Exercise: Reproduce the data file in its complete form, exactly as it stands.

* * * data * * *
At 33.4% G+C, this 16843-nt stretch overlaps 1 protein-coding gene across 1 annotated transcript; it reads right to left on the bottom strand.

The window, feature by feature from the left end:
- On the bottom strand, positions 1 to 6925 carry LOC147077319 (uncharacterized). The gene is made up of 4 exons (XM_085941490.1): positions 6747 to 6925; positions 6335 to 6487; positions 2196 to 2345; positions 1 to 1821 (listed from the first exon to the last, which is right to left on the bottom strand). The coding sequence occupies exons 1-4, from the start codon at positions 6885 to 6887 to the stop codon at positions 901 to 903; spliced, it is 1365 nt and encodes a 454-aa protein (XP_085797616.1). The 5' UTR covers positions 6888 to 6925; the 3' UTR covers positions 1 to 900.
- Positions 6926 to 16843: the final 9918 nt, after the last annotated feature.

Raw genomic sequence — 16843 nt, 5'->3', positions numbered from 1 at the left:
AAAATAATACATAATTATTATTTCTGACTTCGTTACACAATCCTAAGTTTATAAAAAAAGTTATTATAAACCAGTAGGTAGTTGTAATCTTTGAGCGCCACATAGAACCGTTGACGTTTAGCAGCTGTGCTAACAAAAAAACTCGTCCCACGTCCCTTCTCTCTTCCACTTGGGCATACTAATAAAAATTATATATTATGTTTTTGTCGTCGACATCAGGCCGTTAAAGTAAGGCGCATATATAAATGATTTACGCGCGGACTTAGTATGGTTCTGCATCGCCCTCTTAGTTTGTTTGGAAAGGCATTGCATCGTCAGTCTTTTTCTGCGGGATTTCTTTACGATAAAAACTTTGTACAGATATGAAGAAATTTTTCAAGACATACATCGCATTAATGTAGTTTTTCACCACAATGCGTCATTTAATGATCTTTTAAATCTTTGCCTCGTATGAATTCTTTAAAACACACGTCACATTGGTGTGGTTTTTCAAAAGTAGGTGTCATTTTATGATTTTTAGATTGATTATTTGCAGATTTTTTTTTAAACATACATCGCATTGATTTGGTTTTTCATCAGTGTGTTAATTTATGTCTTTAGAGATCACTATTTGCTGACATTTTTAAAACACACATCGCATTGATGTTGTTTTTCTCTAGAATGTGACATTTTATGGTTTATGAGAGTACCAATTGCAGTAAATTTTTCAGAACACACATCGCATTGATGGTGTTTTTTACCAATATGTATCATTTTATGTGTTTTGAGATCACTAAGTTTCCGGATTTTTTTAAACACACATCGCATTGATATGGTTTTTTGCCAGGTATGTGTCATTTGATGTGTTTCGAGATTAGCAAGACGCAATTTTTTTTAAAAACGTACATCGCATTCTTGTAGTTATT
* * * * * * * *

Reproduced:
At 33.4% G+C, this 16843-nt stretch overlaps 1 protein-coding gene across 1 annotated transcript; it reads right to left on the bottom strand.

The window, feature by feature from the left end:
- On the bottom strand, positions 1 to 6925 carry LOC147077319 (uncharacterized). The gene is made up of 4 exons (XM_085941490.1): positions 6747 to 6925; positions 6335 to 6487; positions 2196 to 2345; positions 1 to 1821 (listed from the first exon to the last, which is right to left on the bottom strand). The coding sequence occupies exons 1-4, from the start codon at positions 6885 to 6887 to the stop codon at positions 901 to 903; spliced, it is 1365 nt and encodes a 454-aa protein (XP_085797616.1). The 5' UTR covers positions 6888 to 6925; the 3' UTR covers positions 1 to 900.
- Positions 6926 to 16843: the final 9918 nt, after the last annotated feature.

Raw genomic sequence — 16843 nt, 5'->3', positions numbered from 1 at the left:
AAAATAATACATAATTATTATTTCTGACTTCGTTACACAATCCTAAGTTTATAAAAAAAGTTATTATAAACCAGTAGGTAGTTGTAATCTTTGAGCGCCACATAGAACCGTTGACGTTTAGCAGCTGTGCTAACAAAAAAACTCGTCCCACGTCCCTTCTCTCTTCCACTTGGGCATACTAATAAAAATTATATATTATGTTTTTGTCGTCGACATCAGGCCGTTAAAGTAAGGCGCATATATAAATGATTTACGCGCGGACTTAGTATGGTTCTGCATCGCCCTCTTAGTTTGTTTGGAAAGGCATTGCATCGTCAGTCTTTTTCTGCGGGATTTCTTTACGATAAAAACTTTGTACAGATATGAAGAAATTTTTCAAGACATACATCGCATTAATGTAGTTTTTCACCACAATGCGTCATTTAATGATCTTTTAAATCTTTGCCTCGTATGAATTCTTTAAAACACACGTCACATTGGTGTGGTTTTTCAAAAGTAGGTGTCATTTTATGATTTTTAGATTGATTATTTGCAGATTTTTTTTTAAACATACATCGCATTGATTTGGTTTTTCATCAGTGTGTTAATTTATGTCTTTAGAGATCACTATTTGCTGACATTTTTAAAACACACATCGCATTGATGTTGTTTTTCTCTAGAATGTGACATTTTATGGTTTATGAGAGTACCAATTGCAGTAAATTTTTCAGAACACACATCGCATTGATGGTGTTTTTTACCAATATGTATCATTTTATGTGTTTTGAGATCACTAAGTTTCCGGATTTTTTTAAACACACATCGCATTGATATGGTTTTTTGCCAGGTATGTGTCATTTGATGTGTTTCGAGATTAGCAAGACGCAATTTTTTTTAAAAACGTACATCGCATTCTTGTAGTTATT